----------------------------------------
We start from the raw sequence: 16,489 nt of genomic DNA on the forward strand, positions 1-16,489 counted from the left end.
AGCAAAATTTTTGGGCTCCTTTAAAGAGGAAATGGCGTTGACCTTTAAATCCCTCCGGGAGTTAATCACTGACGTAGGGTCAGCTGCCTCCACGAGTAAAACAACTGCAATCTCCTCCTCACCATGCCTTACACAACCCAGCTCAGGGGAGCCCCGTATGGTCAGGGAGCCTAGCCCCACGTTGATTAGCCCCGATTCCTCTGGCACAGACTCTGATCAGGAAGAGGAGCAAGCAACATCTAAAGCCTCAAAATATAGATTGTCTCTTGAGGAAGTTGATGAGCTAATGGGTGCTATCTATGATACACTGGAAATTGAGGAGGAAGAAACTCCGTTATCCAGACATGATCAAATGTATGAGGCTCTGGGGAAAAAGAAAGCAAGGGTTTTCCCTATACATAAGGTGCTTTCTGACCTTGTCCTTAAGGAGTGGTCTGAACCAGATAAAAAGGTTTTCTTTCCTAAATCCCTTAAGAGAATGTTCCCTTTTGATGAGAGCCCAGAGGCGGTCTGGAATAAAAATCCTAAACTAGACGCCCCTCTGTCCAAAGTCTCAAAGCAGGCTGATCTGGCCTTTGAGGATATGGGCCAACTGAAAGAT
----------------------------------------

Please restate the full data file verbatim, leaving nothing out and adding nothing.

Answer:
We start from the raw sequence: 16,489 nt of genomic DNA on the forward strand, positions 1-16,489 counted from the left end.
AGCAAAATTTTTGGGCTCCTTTAAAGAGGAAATGGCGTTGACCTTTAAATCCCTCCGGGAGTTAATCACTGACGTAGGGTCAGCTGCCTCCACGAGTAAAACAACTGCAATCTCCTCCTCACCATGCCTTACACAACCCAGCTCAGGGGAGCCCCGTATGGTCAGGGAGCCTAGCCCCACGTTGATTAGCCCCGATTCCTCTGGCACAGACTCTGATCAGGAAGAGGAGCAAGCAACATCTAAAGCCTCAAAATATAGATTGTCTCTTGAGGAAGTTGATGAGCTAATGGGTGCTATCTATGATACACTGGAAATTGAGGAGGAAGAAACTCCGTTATCCAGACATGATCAAATGTATGAGGCTCTGGGGAAAAAGAAAGCAAGGGTTTTCCCTATACATAAGGTGCTTTCTGACCTTGTCCTTAAGGAGTGGTCTGAACCAGATAAAAAGGTTTTCTTTCCTAAATCCCTTAAGAGAATGTTCCCTTTTGATGAGAGCCCAGAGGCGGTCTGGAATAAAAATCCTAAACTAGACGCCCCTCTGTCCAAAGTCTCAAAGCAGGCTGATCTGGCCTTTGAGGATATGGGCCAACTGAAAGAT